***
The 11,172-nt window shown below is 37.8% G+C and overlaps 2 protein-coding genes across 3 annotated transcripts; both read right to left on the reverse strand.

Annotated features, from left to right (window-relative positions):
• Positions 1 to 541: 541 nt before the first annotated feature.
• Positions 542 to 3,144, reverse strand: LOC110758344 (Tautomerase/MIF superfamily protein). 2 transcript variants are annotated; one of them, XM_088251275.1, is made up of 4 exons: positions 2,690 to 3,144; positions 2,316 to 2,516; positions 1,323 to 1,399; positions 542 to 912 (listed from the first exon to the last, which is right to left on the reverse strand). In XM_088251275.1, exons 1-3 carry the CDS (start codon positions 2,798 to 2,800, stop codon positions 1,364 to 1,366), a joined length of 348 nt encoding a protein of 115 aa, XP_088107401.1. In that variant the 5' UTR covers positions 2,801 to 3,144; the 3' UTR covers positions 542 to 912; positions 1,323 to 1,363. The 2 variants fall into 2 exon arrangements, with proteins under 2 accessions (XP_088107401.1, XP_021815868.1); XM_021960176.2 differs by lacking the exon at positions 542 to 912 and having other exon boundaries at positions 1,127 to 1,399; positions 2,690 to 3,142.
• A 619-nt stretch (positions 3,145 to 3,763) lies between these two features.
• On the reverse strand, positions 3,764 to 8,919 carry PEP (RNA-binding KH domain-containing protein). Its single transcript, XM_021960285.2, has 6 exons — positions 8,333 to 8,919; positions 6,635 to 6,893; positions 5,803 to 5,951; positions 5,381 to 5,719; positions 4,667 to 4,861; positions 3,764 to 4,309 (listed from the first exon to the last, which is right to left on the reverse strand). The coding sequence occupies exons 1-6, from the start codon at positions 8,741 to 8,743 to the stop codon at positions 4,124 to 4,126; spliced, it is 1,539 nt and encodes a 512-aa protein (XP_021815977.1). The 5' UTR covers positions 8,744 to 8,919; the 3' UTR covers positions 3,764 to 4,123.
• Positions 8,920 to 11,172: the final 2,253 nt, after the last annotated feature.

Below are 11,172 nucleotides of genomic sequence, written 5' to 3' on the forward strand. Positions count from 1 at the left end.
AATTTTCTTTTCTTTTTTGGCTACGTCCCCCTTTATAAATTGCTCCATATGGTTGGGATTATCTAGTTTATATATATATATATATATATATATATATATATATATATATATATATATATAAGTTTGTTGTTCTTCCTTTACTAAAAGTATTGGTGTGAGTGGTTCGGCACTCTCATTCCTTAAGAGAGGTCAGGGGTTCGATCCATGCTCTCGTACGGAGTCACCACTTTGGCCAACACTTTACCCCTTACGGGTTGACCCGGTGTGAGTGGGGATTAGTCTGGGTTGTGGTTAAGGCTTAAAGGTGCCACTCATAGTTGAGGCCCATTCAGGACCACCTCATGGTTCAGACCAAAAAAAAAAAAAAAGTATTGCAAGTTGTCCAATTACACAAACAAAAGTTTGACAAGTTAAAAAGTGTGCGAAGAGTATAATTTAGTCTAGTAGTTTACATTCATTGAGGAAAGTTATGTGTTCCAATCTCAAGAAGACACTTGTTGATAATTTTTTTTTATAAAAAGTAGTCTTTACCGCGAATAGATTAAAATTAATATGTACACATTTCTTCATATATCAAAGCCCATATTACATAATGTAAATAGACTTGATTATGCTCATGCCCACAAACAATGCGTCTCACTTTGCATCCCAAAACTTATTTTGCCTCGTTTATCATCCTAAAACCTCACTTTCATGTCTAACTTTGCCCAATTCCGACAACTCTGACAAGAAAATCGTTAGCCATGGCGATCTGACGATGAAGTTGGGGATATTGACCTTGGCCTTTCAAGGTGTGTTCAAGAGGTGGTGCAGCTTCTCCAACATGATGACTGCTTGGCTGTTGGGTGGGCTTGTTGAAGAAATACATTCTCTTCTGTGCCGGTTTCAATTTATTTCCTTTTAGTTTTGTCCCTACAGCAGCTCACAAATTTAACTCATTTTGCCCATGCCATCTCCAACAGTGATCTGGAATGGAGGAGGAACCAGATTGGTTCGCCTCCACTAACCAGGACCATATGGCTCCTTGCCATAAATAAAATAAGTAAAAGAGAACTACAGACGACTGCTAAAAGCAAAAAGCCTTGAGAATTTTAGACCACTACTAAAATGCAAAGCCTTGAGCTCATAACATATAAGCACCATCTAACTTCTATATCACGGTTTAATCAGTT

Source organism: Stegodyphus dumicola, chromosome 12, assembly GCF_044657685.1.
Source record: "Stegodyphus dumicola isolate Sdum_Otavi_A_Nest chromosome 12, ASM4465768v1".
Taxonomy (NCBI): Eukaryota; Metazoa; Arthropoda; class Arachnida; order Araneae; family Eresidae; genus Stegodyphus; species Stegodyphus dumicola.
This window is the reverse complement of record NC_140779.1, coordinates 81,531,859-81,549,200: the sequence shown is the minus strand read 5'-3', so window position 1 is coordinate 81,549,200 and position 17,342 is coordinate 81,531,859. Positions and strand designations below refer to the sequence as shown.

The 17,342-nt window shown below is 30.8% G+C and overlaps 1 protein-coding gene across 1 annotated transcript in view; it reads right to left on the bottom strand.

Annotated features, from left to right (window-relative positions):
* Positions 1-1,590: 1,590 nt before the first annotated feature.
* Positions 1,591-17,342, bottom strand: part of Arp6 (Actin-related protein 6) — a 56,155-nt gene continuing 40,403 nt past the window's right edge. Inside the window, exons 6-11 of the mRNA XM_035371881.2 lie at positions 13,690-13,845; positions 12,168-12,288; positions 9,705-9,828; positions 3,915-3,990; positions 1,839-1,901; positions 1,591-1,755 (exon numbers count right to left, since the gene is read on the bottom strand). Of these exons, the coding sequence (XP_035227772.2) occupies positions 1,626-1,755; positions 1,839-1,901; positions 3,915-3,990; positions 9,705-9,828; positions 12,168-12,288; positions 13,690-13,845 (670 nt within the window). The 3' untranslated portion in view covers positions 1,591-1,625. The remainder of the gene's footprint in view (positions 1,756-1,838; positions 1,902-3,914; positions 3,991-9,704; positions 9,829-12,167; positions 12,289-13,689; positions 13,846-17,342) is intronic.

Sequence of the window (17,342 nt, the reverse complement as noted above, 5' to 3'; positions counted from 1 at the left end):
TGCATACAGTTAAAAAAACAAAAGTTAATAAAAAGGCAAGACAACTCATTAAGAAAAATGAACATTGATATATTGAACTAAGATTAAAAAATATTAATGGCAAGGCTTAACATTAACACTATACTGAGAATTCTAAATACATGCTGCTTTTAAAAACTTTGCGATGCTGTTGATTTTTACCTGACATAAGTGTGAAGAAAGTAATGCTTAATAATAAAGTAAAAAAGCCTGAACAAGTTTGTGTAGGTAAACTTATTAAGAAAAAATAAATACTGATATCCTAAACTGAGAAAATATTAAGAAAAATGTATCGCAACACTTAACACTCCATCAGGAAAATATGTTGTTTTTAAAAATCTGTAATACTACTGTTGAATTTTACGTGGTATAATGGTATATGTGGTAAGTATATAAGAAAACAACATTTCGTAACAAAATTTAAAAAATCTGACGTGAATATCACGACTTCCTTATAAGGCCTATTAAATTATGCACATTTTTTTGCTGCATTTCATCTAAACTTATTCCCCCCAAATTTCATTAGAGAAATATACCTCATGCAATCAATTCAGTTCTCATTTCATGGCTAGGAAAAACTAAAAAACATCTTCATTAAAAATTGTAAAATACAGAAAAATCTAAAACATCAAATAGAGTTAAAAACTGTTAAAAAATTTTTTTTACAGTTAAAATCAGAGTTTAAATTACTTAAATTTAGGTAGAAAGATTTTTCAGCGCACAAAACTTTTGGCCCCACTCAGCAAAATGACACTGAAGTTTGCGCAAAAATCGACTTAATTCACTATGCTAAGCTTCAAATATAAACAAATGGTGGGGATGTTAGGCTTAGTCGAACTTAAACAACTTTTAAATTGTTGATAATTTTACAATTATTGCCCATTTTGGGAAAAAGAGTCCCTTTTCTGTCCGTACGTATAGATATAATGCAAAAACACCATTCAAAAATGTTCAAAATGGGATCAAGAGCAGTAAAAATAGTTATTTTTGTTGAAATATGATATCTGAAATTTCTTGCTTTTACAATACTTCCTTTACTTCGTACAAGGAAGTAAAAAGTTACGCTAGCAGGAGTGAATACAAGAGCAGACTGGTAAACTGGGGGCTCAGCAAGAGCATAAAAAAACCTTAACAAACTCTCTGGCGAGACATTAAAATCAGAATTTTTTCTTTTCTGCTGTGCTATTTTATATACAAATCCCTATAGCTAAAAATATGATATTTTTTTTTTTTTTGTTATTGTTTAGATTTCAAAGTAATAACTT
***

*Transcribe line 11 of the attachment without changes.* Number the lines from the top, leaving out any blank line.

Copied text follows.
Source record: "Stegodyphus dumicola isolate Sdum_Otavi_A_Nest chromosome 12, ASM4465768v1".